MCS Undergraduate Women in the Spotlight
Claire Tomesch To Intern at Pacific Northwest National Labs
Claire Tomesch's love for math and physics may someday help someone crack the code of an encrypted electronic message between Al-Qeada operatives, diffusing a terrorist attack and saving the lives of thousands of Americans.
Tomesch, a junior math major in Carnegie Mellon's Science and Humanities Scholars Program from Succasunna, N.J., received a prestigious 2005 Department of Homeland Security scholarship. The federal scholarship and fellowship program established in 2003 aims to tap into today's collegiate brainpower to address homeland security challenges and encourage future scientists and engineers to dedicate their professional lives to securing U.S. borders.
"The challenge of securing our nation across a wide range of threats requires a new generation of scientists and researchers focused on the Homeland Security mission," said Charles E. McQueary, under secretary for science and technology, in an official statement from DHS Press Secretary Donald Tighe. "This exceptional group of scholars reflects our commitment to engaging the intellect and innovation of today's students for the long-term security of America."
During their junior and senior years, DHS scholars are awarded full tuition and fees, a $1,000 monthly stipend for nine months and $500 per week during a summer internship at a DHS-affiliated facility. This summer, from June 6 to Aug. 18, Tomesch will intern at Pacific Northwest National Labs in Richland, Wash., where she'll work on a project involving image signal processing and nonlinear wave analysis — methods used to process electronic data and information.
Tomesch, one of 130 students to receive a 2005 scholarship or fellowship from an applicant pool of nearly 700, said she heard about the program through the Mathematical Sciences Department. She said the in-depth application, which took her a couple of weeks to complete, included several essays and a personal statement.
"My essays were about how I could use my work in mathematics to contribute to homeland security. I wrote about the advances in quantum cryptography that could come about as a result of its connection with areas of pure mathematics, and new cryptographic schemes based on the braid group.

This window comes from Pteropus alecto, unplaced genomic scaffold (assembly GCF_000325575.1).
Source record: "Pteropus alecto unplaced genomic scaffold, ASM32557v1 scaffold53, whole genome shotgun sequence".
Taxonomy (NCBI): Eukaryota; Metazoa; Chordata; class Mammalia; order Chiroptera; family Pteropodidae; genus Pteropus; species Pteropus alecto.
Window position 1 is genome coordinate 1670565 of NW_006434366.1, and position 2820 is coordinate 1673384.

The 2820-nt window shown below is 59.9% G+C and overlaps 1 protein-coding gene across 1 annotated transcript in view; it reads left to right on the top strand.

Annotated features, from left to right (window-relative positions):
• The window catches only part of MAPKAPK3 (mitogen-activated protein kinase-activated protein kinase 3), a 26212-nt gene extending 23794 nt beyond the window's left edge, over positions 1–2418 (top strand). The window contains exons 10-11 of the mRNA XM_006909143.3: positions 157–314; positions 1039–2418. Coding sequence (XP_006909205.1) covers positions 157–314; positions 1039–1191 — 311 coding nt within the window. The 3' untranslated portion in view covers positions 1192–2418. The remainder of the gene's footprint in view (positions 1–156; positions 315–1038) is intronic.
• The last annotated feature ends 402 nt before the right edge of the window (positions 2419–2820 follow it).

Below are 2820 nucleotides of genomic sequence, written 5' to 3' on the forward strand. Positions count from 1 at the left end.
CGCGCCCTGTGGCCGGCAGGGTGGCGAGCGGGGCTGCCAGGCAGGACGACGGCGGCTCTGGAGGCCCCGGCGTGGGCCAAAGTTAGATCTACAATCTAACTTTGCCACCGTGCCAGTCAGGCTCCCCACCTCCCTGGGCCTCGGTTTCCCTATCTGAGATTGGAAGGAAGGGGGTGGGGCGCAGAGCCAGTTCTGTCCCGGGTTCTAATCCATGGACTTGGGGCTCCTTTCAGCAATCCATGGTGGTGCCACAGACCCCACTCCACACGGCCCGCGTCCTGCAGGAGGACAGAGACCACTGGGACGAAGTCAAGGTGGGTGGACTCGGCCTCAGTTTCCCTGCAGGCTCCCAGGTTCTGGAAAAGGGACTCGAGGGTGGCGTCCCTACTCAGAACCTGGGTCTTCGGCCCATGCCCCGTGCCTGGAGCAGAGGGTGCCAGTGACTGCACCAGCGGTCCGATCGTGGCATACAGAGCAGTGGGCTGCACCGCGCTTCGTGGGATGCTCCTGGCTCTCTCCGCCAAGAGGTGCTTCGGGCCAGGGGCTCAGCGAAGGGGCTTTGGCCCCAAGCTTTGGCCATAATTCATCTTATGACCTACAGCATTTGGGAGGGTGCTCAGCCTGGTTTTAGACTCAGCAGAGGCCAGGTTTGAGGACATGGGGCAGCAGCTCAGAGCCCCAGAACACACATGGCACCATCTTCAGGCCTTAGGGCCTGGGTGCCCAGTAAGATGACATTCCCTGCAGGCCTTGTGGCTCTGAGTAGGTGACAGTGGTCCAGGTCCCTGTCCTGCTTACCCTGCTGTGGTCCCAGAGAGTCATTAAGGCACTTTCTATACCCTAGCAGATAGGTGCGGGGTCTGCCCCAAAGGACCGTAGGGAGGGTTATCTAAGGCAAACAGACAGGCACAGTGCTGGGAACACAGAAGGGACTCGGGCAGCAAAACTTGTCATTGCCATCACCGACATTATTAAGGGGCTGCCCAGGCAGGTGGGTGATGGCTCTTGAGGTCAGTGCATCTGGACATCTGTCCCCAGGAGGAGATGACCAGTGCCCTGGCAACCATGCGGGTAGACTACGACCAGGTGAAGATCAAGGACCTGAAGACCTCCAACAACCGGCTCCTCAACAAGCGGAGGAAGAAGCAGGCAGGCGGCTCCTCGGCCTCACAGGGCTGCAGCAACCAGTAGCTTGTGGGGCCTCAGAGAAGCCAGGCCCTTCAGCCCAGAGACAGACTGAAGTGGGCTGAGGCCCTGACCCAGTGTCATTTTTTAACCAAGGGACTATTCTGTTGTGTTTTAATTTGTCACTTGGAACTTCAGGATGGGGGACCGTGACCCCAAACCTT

"To me, mathematics is a game played with the structures and symmetries of logical thought — a game which I very much enjoy playing. It is this lively approach to problem solving that I look forward to applying this summer," said Tomesch, who plays the violin in Carnegie Mellon's All University Orchestra.
The DHS couldn't have selected a better student according to Physics Professor Helmut Vogel, who has employed her as a teaching assistant.
"I cannot praise Claire Tomesch highly enough. She combines profound physics insight with mathematical brilliance to an extent I have rarely seen in a student at such an early stage," Vogel said. "While still a freshman she was the undisputed number one among 62 students in the honors course Matter & Interactions II, which I taught in the Spring 2004 semester. I have since hired her twice as an undergraduate TA for the same course, as I taught it again in 2005 and 2006."
In addition to serving as a TA for Vogel, Tomesch has also been a substitute teacher for him.
"Just a few weeks ago, as I was out of town at a conference for a week, I entrusted her to teach the course and she did it outstandingly well. I normally entrust such substitution only to select faculty colleagues!" he said.
Assistant Mathematical Sciences Professor James Cummings also offered praise. "Apart from her obvious mathematical talent — she is already taking some of our more advanced graduate classes — I have always been impressed by Claire's ambition, self-discipline and absolute determination to understand things clearly. She will go far," Cummings said.
After completing her internship, Tomesch is on track to earn her bachelor's and master's degrees in math in May 2007. She said she will probably be offered employment by the DHS following graduation but she will opt to pursue a Ph.D.
In the past two years, Carnegie Mellon has produced two Rhodes Scholars, both MCS women! In the fall of 2001, Physics and Computer Science major Cindi Dennis received the prestigious scholarship, followed by Biological Sciences major Mindy Hebert in the fall of 2002.
The Rhodes Scholarship is one of the oldest international graduate study awards available to American students. Cindi and Mindy are only the second and third Carnegie Mellon students to receive the scholarship. The late Robert Boyer, a 1953 Physics graduate of Carnegie Tech, was the first.
Rhodes Scholarship applicants are selected on the basis of criteria set down in the will of Cecil Rhodes, a British philanthropist. These criteria include "high academic achievement, integrity of character, a spirit of unselfishness, respect for others, potential for leadership and physical vigor."
See a complete article about Cindi at http://www.cmu.edu/home/news/oxford.html and Mindy at http://www.cmu.edu/cmnews/extra/011211_rhodes.html .